PlayStation VR is supposed to let users calibrate the headset and their relative position by holding down the ‘Options’ button on the DualShock 4 (and the ‘Start’ button on the Move controller) but this didn’t work as intended in most cases for us. The only surefire way to fully reset the position or center the screen when it shifts on its own was to shut the system down and restart. That was a source of frustration in certain games but not an issue in other titles, and the same can be said for the frequent jitter/shaky movement even when stationary in certain in- game menus or experiences. We suspect some of this can be addressed in software updates.
When it comes to audio, we opted to use 5.1 surround sound from standard speakers but the unit comes with 3D audio support through the 3.5mm jack on the inline headset controller. It’s important to note that the 3D sound only works through here so if you’re plugged in via the DualShock 4 controller, the console itself, or wirelessly through Sony’s own PULSE Elite Wireless Headsets, you’re out of luck on that front unless you plug in.
Virtual reality gaming and related experiences still seem experimental at this point and it shows across the spectrum of PlayStation VR launch titles.
It’s All About The Games
A virtual reality headset is only as good a what you can do with it and with the dozen launch titles we put time into, many were indeed incredible entry level VR games with the crucial caveat that they’re short and aren’t really replayable. Most of what we’d recommend are, in reality, bite-sized experiences that can be classified as demos – including one which wasn’t even a game, but a short film (Allumette is a magical experience and we can’t stress that enough!).
Some of them, like Batman: Arkham VR really showcase the potential for eventual triple-A sized, high quality gaming experiences and others, like Job Simulator, are purely for fun and laughs, and prove that indie devs may dominate this scene for a while. Sony has made great strides already in locking down impressive developer support thanks to the massive user base of the PS4, leading to some major exclusives to the PS VR. In addition to the obvious big brand license of Batman: Arkham, PS VR also exclusively has the Call of Duty: Infinite Warfare “Jackal Assault” mission on the way which we were able to play at Call of Duty XP, as well Star Wars Battlefront’s Rogue One: X-Wing VR Mission, among others. The latter two lend themselves perfectly to VR like launch title Battlezone does since they’re in-cockpit vehicle-based experiences. On that front, Driveclub VR, RIGS Mechanized Combat League, and EVE: Valkyrie are coming too.
Not all games lend themselves to VR, and long play sessions are not recommended for obvious health reasons, but PlayStation VR is hands-down something new and exciting even if it becomes little more than a novelty for most users. This is just the beginning.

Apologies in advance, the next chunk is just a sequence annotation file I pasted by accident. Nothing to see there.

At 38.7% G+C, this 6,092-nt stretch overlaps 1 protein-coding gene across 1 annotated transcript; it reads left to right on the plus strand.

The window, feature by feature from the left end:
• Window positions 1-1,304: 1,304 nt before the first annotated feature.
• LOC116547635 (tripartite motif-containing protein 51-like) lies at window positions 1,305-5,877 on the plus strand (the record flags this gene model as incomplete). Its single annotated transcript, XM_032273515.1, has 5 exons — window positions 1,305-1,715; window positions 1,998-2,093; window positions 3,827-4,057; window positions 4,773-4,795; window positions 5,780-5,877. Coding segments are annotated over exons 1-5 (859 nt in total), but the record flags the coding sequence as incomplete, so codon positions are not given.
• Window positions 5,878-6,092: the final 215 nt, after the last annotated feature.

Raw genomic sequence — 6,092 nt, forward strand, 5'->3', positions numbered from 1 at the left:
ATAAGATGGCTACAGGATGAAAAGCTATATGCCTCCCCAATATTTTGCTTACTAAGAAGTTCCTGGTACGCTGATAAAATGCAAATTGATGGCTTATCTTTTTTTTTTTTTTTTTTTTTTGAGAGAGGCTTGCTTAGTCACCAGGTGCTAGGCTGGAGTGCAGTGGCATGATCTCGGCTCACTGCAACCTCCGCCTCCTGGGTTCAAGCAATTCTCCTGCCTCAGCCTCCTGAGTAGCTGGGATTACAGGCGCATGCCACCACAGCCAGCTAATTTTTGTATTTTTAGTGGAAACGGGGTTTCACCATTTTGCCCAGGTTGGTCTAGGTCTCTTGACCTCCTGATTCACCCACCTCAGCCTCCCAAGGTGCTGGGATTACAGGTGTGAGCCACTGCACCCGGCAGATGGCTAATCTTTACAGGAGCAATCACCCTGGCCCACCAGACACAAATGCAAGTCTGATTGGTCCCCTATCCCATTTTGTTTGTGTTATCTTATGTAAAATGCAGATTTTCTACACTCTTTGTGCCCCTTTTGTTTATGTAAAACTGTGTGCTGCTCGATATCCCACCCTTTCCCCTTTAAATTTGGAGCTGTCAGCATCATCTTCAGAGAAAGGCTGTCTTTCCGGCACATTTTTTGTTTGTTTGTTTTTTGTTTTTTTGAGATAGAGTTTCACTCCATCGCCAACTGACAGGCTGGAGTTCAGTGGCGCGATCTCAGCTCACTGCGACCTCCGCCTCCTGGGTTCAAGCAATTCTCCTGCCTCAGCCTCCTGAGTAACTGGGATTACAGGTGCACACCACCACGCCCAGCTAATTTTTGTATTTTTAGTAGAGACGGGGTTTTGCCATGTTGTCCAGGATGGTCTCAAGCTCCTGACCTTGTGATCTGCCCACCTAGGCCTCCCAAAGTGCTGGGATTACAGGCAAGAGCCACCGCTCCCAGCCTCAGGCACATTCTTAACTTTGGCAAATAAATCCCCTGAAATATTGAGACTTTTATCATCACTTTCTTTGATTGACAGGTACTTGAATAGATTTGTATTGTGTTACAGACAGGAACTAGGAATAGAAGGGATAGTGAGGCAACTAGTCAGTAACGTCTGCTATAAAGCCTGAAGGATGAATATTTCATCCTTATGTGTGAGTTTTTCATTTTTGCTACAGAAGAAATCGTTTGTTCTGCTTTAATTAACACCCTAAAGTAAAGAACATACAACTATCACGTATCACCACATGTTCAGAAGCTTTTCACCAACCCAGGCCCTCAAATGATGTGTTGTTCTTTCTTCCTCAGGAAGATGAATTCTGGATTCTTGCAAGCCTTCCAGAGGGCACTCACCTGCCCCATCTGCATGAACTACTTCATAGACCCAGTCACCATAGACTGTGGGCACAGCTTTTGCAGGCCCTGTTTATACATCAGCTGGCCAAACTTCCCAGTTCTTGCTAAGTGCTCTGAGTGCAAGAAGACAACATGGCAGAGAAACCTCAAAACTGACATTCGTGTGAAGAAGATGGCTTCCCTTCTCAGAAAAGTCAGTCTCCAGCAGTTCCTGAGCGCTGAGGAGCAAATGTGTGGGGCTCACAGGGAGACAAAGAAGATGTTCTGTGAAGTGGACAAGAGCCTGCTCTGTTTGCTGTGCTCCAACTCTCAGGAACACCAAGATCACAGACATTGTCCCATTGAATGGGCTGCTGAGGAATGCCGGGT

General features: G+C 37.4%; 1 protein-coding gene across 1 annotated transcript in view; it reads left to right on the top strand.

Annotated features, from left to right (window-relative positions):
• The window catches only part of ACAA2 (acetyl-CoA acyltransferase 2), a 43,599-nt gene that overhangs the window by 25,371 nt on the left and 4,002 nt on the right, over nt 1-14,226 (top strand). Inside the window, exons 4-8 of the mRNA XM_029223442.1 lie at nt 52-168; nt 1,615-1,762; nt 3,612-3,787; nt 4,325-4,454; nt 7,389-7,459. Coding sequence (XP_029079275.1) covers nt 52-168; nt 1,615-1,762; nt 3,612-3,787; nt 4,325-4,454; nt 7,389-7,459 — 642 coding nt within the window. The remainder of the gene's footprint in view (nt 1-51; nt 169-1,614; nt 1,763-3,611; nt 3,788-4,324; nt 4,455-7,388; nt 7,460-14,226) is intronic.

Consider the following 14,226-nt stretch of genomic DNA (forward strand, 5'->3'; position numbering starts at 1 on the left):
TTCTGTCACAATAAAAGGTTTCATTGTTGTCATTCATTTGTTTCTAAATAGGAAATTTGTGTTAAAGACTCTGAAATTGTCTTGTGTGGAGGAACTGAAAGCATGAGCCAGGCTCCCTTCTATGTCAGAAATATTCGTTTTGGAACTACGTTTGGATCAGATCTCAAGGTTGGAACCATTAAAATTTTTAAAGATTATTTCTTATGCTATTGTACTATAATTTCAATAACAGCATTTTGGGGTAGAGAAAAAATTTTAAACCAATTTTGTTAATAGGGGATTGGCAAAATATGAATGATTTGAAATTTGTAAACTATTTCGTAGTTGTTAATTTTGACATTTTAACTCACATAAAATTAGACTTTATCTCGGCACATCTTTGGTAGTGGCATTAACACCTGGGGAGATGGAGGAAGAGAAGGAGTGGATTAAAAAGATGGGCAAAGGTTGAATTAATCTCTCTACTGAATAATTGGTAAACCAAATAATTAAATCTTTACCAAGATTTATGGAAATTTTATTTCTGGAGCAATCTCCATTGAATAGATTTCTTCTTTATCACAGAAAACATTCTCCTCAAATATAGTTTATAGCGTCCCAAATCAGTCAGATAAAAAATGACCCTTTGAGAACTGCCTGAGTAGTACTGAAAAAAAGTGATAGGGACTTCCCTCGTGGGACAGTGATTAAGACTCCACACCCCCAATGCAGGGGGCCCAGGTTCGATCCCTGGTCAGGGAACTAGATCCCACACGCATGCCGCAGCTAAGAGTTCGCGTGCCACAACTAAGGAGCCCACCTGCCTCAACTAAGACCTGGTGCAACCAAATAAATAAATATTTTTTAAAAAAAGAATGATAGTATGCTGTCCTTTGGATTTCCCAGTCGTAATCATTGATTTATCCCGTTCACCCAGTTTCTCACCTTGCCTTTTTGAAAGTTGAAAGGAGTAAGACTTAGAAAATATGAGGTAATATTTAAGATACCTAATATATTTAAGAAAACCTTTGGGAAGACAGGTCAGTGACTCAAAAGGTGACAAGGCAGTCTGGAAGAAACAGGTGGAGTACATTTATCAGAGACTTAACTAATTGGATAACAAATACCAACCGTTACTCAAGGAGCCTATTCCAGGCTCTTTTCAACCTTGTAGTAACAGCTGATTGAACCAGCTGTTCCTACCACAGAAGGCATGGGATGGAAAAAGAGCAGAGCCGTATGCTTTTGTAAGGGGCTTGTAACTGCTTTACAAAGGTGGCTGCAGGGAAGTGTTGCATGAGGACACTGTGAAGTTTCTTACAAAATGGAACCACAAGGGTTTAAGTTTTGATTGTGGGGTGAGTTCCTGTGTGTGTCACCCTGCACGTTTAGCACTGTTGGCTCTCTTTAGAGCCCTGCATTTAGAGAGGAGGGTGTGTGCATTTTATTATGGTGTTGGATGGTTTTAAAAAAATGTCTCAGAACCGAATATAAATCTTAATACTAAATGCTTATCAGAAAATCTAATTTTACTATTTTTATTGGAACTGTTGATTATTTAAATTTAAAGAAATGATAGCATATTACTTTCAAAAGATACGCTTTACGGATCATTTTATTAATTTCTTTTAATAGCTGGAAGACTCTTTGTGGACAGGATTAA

Is PlayStation VR Worth It?
The greatest barrier to entry on VR is that it simply cannot be judged from afar. Seeing is not believing with VR. It must be experienced. There are no videos you can watch to feel like you’re looking (and moving and interacting) around a 3D environment unless you have the hardware, so for users yet to experience this through the growing number of VR hardware options, PlayStation VR will be something special but make sure to demo it before forking over the hefty price.
Sony had the challenge of working with relatively limited tech power since the PlayStation 4’s specs are below the recommended PC specs for its chief competition in the HTC Vive and Oculus Rift but it works and can get better. We can only the latter comes true for the Move controllers which are dated and problematic. That being said, the PlayStation VR launch bundle – which includes everything you need to get going, including motion controllers – is still more affordable than the Rift (which doesn’t ship with controllers) and the Vive.
The PS VR does not offer a consumer friendly setup through its hardware design choices but after that learning curve there’s fun to be had enjoying the best games and experiences already available and coming within the PS VR launch window. Trust us when we say that VR tech overshadowed the unveilings of the current-gen consoles at E3 2013 and with the PlayStation VR headset, you’ll finally see why. Using the hardware is all about finding the sweet spot and managing limitations and expectations. On the software side, expect Sony to continue to tweak and provide firmware updates, and developers to work on mastering gameplay experiences and better designing with virtual reality immersion in mind.
Some PS VR games track noticeably better than others, some have more options for calibration, some run smoother, and some still cause nausea, so its’s going to take patience. If you’re willing to pay the premium for what’s best described as as a prototype and understand the limitations of the games, there’s magic to be had with PS VR. This is new territory for PlayStation and gaming as a whole, so if you want in on the ground floor for a tease of what the future can be – and this goes beyond just games – PlayStation VR is absolutely worth trying and sharing.
The PlayStation VR launch bundle (including 2 Move controllers, PlayStation VR Worlds, and the PS Camera) launches October 13th, 2016.